Federal law allows up to 25 percent of an employee's disposable wages to be garnished by a creditor that has received a judgment against the employee. An employer is sometimes permitted to charge its own fee to the employee or the creditor for processing the garnishment. The rules vary by state.
Purpose of Fee
Although federal law prohibits employers from being able to terminate an employee for having one garnishment order, many states permit an employer to withhold a fee to compensate it for the administrative cost of processing a garnishment order. When an employer receives a writ of garnishment, its staff or legal counsel responds to the writ of garnishment, calculates the employee's non-exempt earnings and processes this information during each pay period.
How to Collect the Fee
Garnishment processing fees are regulated at the state level. In states that allow them, the state itself sets out the process involved in collecting the fee. Some states only permit the collection of such a fee for child or spousal support obligations. Many states require the fee to be borne by the debtor. In these states, the administrative fee is taken directly out of the employee's wages. Some states specify that the fee cannot be assessed if the combined amount of the processing fee and the garnishment would exceed the amount permitted by law. Arizona, Michigan, Minnesota, Nevada, North Dakota, South Dakota, Utah and Wisconsin require the creditor to pay the fee. In these states, the creditor might have the fee deducted from each garnished amount, or the creditor might pay a fee when the garnishment commences. Indiana requires the debtor and creditor to evenly split the cost of the fee.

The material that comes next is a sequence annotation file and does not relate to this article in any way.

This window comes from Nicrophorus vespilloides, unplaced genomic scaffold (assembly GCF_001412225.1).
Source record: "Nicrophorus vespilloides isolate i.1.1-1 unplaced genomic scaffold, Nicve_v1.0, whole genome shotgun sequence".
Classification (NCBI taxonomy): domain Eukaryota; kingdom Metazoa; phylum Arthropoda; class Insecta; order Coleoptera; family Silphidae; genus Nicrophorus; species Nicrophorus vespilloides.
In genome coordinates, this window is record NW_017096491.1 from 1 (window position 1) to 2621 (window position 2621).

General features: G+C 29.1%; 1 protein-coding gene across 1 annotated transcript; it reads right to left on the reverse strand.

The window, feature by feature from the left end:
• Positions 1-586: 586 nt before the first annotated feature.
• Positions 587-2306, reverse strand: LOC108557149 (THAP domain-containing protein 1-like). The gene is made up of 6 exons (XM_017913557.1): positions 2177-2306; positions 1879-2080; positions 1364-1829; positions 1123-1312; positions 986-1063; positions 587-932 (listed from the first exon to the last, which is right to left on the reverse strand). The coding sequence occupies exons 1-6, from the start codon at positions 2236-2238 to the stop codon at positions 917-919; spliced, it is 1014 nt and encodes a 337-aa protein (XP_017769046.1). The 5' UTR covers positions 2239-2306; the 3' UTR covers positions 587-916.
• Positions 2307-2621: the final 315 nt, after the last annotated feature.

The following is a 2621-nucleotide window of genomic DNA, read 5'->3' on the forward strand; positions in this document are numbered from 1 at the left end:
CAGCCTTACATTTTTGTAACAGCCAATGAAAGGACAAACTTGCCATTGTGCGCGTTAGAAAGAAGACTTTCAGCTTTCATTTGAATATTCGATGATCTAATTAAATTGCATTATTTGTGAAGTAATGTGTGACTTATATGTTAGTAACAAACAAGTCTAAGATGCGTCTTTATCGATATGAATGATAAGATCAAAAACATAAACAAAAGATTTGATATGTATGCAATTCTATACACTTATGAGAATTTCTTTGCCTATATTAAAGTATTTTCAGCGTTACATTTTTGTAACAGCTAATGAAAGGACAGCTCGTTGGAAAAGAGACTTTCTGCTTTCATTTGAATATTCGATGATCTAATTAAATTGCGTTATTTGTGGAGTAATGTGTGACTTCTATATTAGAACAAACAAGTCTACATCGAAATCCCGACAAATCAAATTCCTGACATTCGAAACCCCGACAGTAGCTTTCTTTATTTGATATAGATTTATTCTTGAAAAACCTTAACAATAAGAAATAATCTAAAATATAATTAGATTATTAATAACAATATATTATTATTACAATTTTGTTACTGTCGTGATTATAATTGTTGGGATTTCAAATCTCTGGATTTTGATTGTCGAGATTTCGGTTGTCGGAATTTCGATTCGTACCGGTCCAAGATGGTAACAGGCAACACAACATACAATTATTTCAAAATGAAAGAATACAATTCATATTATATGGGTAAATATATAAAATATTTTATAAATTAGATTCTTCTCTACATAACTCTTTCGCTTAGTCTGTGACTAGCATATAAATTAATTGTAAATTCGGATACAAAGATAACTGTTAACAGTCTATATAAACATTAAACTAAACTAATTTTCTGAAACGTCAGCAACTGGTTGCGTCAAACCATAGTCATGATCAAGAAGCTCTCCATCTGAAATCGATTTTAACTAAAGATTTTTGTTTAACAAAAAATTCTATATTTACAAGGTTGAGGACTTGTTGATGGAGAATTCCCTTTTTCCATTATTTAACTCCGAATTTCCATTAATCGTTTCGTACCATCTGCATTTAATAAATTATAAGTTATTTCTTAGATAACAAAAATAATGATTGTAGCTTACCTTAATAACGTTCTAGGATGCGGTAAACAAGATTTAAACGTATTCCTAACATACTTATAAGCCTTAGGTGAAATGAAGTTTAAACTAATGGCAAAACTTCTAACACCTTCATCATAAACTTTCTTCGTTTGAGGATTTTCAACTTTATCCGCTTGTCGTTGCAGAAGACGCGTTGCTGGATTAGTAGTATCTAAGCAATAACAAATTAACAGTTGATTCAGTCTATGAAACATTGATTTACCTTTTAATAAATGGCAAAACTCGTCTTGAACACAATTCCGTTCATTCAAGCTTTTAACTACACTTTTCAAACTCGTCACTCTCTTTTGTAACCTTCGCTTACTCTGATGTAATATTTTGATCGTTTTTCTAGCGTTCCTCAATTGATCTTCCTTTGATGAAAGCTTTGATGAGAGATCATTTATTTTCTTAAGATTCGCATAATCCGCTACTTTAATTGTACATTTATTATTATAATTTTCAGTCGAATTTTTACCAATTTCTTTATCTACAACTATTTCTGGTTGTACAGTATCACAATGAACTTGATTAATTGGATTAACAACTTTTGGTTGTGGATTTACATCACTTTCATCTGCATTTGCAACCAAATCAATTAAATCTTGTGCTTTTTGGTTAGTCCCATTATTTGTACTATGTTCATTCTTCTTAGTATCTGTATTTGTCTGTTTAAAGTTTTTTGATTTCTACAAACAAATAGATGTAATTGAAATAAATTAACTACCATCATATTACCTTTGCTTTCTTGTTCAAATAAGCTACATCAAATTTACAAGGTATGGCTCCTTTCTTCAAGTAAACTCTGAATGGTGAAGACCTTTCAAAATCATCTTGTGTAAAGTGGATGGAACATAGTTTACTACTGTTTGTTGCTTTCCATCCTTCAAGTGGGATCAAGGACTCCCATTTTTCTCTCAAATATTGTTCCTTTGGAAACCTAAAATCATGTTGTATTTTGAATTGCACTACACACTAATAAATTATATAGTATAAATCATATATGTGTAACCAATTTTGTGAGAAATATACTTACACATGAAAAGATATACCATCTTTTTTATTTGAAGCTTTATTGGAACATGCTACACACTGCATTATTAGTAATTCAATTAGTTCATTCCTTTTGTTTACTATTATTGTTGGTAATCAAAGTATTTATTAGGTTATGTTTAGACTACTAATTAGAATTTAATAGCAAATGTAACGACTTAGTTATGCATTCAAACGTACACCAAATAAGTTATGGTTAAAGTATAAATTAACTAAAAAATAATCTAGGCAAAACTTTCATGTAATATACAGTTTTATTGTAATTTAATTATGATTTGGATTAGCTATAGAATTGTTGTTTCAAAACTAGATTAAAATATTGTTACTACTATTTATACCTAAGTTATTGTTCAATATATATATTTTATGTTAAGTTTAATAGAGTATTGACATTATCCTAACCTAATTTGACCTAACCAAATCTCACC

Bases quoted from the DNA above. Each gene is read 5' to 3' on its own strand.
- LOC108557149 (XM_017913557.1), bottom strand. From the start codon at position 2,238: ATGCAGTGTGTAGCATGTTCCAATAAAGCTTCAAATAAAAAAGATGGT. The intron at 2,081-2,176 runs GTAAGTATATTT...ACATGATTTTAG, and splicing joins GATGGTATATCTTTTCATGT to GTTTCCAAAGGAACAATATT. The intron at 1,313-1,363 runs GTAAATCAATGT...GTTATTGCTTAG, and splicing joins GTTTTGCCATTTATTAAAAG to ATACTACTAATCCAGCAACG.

The amount of the fee varies by state. Most are nominal, often amounting to a range of $1.50 to $5 per garnishment. However, some states allow for much higher fees. For example, as of publication Indiana assesses a fee of $12 or 3 percent of the total amount garnished, whichever is greater. Some states permit only one fee to be assessed when the writ is served, while others allow for a fee assessment every pay period. The amount allowed for a child support garnishment is often different than the fee permitted for consumer debts.
Banks might also charge processing fees if a customer's bank account is garnished. However, additional protections apply to bank garnishments, such as prohibiting the garnishment of certain federal and state benefits like Social Security, unemployment compensation, workers' compensation and retirement benefits, depending on state law. If all of the funds in a bank account are garnished, the bank usually cannot charge a garnishment processing fee. For bank levies, such as those that occur because of tax debt, the bank can charge a processing fee if funds remain in the account beyond the levied amount.
Read More: Types of Garnishments in Order of Priority
- Nolo: State Laws on Wage Garnishments
- Washington Office of Financial Management: 25.60 -- Garnishments and Wage Assignments
- American Payroll Association: APA to ULC Proposal
- FindLaw: Ind. Code § 24-4.5-5-105
- United States Department of Labor: Fact Sheet #30: The Federal Wage Garnishment Law, Consumer Credit Protection Act's Title 3 (CCPA)
- Internal Revenue Service: Part 5. Collecting Process
- Oregon.gov: How to Protect Your Assets from Creditors in Oregon
Samantha Kemp is a lawyer for a general practice firm. She has been writing professionally since 2009. Her articles focus on legal issues, personal finance, business and education. Kemp acquired her JD from the University of Arkansas School of Law. She also has degrees in economics and business and teaching.